A woman guerilla fighter in an unnamed country in Latin America works to keep her daughters safe in the wake of war and political trauma—and tries to reconnect with one she had given away to a family in France.
... immersive novel, superbly translated ... Using stream of consciousness and indirect speech, she creates a vivid sense of multiple voices overlapping and interrupting each other. Slash and Burn is undoubtedly a challenging read, as we have to unpack a layered narrative, but it is a brilliant evocation of civil war and its bitter legacy—the invisible scars, distrust, exploitation and the personal and political vendettas that persist long after the peace accord is signed.
... an ember of a novel. Originally published in Spanish, this restrained narrative about a mother’s sacrifice surges with hot undercurrents of danger and memory ... Ultimately, Slash and Burn is an unflinching meditation on girlhood and womanhood. The compañeras-in-arms within its pages ask few favors, preferring to toil with honor rather than fall prey to the disappointment of broken promises. In this slow burn, Hernández ferries her characters across oceans for the common purpose of finding home—an as-yet-unnamed possibility.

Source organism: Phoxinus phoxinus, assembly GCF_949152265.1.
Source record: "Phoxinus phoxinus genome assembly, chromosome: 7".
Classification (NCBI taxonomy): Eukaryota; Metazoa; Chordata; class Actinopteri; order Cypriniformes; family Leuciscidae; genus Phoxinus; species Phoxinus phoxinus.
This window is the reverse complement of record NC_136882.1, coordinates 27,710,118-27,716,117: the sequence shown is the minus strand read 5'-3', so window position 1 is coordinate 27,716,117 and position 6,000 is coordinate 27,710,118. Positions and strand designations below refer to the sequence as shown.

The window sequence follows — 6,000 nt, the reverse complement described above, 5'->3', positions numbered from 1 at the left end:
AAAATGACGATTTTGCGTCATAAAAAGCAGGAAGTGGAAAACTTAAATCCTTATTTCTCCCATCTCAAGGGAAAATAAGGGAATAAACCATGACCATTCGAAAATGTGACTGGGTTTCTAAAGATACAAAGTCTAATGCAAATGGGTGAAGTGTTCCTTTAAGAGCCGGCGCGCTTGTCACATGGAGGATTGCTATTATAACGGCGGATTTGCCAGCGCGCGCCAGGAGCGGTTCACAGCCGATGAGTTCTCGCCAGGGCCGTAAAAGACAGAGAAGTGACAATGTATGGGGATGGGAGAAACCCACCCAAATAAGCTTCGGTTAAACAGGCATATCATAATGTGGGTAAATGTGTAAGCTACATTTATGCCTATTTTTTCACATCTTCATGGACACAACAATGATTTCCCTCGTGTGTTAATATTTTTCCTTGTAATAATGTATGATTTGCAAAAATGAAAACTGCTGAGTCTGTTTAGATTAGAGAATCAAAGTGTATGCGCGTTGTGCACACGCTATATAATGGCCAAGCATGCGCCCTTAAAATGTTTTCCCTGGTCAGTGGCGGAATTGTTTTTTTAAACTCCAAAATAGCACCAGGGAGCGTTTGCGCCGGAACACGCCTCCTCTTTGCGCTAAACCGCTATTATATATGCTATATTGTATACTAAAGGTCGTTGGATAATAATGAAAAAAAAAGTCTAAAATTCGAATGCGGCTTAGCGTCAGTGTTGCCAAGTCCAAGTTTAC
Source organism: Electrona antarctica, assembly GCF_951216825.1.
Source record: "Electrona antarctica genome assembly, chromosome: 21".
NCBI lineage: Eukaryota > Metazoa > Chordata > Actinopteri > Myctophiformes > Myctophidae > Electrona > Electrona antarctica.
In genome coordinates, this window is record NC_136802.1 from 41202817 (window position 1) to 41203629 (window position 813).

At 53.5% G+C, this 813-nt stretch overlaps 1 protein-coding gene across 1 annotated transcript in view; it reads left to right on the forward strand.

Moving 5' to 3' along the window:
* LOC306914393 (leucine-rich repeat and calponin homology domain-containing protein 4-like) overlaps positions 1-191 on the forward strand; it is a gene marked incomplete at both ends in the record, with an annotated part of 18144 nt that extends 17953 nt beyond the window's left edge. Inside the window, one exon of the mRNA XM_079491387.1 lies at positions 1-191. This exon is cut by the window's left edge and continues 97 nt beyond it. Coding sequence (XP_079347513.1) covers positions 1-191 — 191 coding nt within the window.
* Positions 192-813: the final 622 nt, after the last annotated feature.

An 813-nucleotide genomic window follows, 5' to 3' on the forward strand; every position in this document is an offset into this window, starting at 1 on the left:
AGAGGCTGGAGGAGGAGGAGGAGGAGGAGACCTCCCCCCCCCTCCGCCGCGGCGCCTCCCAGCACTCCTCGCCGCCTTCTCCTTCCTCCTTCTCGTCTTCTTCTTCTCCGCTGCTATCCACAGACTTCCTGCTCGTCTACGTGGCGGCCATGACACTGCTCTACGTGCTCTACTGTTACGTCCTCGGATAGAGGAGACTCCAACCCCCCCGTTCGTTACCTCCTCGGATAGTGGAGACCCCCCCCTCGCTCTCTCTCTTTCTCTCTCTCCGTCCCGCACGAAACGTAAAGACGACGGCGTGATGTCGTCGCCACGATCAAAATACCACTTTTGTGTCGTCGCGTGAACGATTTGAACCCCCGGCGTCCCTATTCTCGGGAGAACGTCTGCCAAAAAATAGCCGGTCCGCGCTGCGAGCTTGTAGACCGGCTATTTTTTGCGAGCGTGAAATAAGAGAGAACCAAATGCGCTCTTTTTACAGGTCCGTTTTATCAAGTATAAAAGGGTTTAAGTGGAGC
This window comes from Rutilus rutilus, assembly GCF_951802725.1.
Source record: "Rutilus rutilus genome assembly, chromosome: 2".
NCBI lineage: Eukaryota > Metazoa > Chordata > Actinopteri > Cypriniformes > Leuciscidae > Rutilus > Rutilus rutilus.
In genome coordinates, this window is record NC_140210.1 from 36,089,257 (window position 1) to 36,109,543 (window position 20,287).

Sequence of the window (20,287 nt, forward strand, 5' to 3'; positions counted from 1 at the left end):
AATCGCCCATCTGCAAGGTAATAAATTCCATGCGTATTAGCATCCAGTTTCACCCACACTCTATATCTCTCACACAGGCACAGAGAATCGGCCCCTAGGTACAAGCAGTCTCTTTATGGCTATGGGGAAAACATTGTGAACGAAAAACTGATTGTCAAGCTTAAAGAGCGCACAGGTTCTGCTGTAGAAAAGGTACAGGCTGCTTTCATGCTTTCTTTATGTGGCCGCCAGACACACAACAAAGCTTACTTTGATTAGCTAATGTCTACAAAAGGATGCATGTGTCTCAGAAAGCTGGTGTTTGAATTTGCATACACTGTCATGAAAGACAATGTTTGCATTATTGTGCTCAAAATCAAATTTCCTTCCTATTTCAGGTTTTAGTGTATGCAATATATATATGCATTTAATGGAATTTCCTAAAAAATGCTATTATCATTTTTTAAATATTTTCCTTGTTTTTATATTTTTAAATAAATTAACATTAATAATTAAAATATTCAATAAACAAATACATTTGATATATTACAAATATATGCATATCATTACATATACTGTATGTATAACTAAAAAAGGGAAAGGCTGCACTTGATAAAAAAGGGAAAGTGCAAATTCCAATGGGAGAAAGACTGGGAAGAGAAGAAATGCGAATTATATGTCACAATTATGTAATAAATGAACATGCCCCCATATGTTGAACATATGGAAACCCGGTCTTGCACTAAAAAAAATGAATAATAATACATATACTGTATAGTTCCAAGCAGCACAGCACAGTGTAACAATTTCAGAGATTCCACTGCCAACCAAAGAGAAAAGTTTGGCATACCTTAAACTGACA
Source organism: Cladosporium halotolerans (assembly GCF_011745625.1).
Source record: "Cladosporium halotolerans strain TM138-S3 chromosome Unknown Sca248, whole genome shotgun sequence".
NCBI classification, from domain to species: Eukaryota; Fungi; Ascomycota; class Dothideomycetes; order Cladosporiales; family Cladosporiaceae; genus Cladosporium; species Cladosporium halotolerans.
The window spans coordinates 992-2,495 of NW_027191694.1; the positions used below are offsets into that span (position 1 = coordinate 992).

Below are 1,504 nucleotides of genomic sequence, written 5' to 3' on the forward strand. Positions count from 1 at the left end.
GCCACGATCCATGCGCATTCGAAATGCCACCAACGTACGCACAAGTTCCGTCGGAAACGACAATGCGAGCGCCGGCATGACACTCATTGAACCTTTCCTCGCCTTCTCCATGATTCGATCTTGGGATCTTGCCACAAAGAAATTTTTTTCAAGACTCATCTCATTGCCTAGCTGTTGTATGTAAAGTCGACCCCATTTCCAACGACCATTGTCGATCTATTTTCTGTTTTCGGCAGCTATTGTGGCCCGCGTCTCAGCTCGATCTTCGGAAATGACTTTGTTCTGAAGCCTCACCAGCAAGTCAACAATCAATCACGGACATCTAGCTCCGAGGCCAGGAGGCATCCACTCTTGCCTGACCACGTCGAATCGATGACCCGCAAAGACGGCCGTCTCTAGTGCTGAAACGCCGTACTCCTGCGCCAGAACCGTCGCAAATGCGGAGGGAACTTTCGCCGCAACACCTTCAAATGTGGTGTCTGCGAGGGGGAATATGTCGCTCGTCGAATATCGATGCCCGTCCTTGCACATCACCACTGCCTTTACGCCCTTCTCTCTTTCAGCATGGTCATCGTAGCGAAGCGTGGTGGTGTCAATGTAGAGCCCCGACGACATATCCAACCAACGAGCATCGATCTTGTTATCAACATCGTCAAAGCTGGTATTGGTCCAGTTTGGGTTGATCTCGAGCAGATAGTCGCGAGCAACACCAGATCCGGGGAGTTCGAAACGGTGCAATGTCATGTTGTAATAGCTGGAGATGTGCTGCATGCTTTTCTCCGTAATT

... remarkable ... Slash and Burn’s namelessness...points to the pervasion of fear, suspicion, and what cannot be openly articulated in a country at war ... This law of silence, or fear to speak, is conveyed expertly by Hernández’s sparse prose, its arms-length third person indirect narration, which seems to hold the reader at a distance from events, not quite welcoming them in as a trusted confidante ... the translation requires multiple descriptors to distinguish between the protagonist’s four daughters ... This technique works brilliantly at making visible the connections between characters, highlighting the familial, relational, and political ties that bind any society, and the ripple effects of war’s consequences beyond its immediate protagonists. Yet, as a literary device it also creates an often confusing narrative where it can be difficult for the reader to make out which daughter is the subject at any one time ... This ambiguity though is obviously Hernández’s point. The persistent anonymity of the novel indicates how it refuses to completely fulfill the testimonial impetus or fully endorse the idea of healing through storytelling after conflict ... Rather than simply commenting on what cannot be said during war, Slash and Burn is a commentary on the ongoing silences and continuation of violence even long after the signing of a peace agreement, which was supposed to consign violence to the past and usher in a new era of peace, democracy, and prosperity.